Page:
LABOR DAY: “Philadelphia? That’s a Good Union Town.”

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I grew up in Kensington and been a union member all my adult life (with a few years serving Uncle Sam the only exception).

As a member of Insulators Local 14, I worked on construction sites as far away as Atlantic City, Pittsburgh, and upstate New York. I’ve been lucky enough to be able to travel all over this country, and all over the world. And nearly everywhere I go, when the subject of Philadelphia comes up, someone will say:

“Philadelphia? That’s a good union town.”

Sometimes it sounds a bit like a slogan – “The City of Brotherly Love,” “The City that Loves You Back,” “A Good Union Town,” that kind of thing. But I think it’s more than a slogan. What does it mean to say that Philadelphia is a good union town?

Part of the meaning relates to our history. In 1794, shoemakers in Philadelphia formed the Federal Society of Journeyman Cordwainers – the first formal union in our new nation’s history. In 1806, the union’s leaders were put on trial for “conspiracy” – that is, forming a union and going on strike for higher wages — and despite a vigorous defense, they were convicted and ordered to pay a fine.

But Philadelphia’s workers continued to stand together to better their lives. In June 1835, dockworkers went on strike for a 10-hour day. Other unions downed tools and joined the strike, demanding the same 10-hour day at their workplaces. When workers for the City of Philadelphia joined them on the picket line, the dockworkers’ strike had become the Philadelphia General Strike of 1835 – and City Council promptly passed a law establishing a 10-hour workday for the City government’s employees. That 10-hour day became the standard for all workers in the city.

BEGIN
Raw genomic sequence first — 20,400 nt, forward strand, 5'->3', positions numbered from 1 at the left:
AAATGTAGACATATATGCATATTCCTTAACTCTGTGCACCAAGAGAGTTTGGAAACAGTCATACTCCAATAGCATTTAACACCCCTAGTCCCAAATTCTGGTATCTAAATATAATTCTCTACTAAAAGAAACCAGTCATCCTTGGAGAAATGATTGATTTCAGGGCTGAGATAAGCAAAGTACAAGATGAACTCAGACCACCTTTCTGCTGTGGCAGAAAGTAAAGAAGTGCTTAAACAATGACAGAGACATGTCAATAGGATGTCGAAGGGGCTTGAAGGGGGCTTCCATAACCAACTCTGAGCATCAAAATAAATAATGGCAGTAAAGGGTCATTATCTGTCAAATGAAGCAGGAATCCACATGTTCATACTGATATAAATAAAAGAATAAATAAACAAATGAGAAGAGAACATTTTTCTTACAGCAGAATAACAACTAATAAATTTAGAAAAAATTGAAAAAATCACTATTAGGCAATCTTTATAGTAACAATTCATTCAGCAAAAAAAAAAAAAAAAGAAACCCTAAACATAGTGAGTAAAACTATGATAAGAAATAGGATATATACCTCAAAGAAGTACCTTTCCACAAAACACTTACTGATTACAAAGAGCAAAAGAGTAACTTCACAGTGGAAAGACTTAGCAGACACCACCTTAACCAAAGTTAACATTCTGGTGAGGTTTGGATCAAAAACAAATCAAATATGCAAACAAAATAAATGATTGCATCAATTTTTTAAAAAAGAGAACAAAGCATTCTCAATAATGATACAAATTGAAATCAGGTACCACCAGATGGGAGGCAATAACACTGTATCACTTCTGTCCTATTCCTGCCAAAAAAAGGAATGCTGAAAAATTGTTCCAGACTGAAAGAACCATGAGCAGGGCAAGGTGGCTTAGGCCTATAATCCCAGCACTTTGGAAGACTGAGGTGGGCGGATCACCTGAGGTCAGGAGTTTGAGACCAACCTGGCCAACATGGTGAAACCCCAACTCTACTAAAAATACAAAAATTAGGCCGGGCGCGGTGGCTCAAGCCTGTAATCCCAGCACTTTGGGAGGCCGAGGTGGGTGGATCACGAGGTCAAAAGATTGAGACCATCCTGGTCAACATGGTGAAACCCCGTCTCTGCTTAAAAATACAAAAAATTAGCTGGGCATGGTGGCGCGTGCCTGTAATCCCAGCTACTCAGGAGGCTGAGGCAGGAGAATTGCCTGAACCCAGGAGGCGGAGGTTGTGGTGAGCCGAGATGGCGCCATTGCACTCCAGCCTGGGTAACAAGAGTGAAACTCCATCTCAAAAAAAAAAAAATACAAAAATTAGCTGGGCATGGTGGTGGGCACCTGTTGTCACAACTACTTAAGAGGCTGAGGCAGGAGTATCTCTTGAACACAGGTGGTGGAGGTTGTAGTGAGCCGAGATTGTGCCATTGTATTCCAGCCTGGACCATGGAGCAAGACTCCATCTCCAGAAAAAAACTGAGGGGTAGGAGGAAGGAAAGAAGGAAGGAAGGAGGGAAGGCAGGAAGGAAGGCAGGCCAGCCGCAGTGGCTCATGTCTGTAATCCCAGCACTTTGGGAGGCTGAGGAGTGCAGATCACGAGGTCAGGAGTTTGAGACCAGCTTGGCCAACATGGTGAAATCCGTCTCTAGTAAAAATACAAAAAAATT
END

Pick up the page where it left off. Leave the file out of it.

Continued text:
Because of this legacy, unions are woven into the fabric of our city. Philadelphia’s unions have raised over $3 million to fight cerebral palsy in the 30 years of the All-Star Labor Classic basketball festival. Union members lead nonprofits, advocacy organizations, church boards and youth sports leagues.

As a young man, our mayor, Jim Kenney, was a member of two unions. And as our city’s top elected official, he’s personally stood with workers demanding fairness from our city’s major employers. He’s used his authority to help Philadelphians by demanding fairness from construction companies, from employers at the airport, from the largest hotels in our city – and leading by example in bargaining fairly with the City’s employees.

The involvement of unions in every part of our community is another reason that Philadelphia a good union town.

As Philadelphians, union solidarity is in our blood. I’m proud of our union heritage. But what makes me even prouder is the fact that working people in Philadelphia continue to build on this foundation. Just in the last 5 years – which is a blip in the long history of the Philadelphia labor movement – thousands of workers in Philadelphia, from leading teaching hospitals to the Philadelphia International Airport to our major universities, have joined unions and won groundbreaking first union contracts.

Just as important, unions have joined forces with community organizations and our elected leaders in City Hall to pass landmark laws granting all workers in Philadelphia the right to paid sick leave and protecting every worker in Philadelphia from having their wages stolen by dishonest employers.

When someone tells me that Philadelphia is “a good union town”, I think of those workers and those victories, too.

Monday, Sept. 2 is Labor Day – a day to celebrate organized labor and the courage and solidarity of generations of American working people who’ve built our nation’s labor movement. As I have for the past 15 years, I’ll be proud to lead the Tri-State Labor Day Parade up Columbus Boulevard from the Sheet Metal Local 19 Union Hall to Penn’s Landing. Tens of thousands of union members of every kind of background and description, members of over 60 unions in every industry and workplace you can imagine, will march in that parade.

For centuries, Philadelphia has been a city where working people stand together for justice and equality and fairness – to me, that’s the essence of what makes Philadelphia a good, union town. I’m proud to be part of that heritage, and proud to celebrate that heritage, and renew our commitment to be a good union town, on Labor Day.

Pat Eiding is president of Philadelphia Council AFL-CIO.

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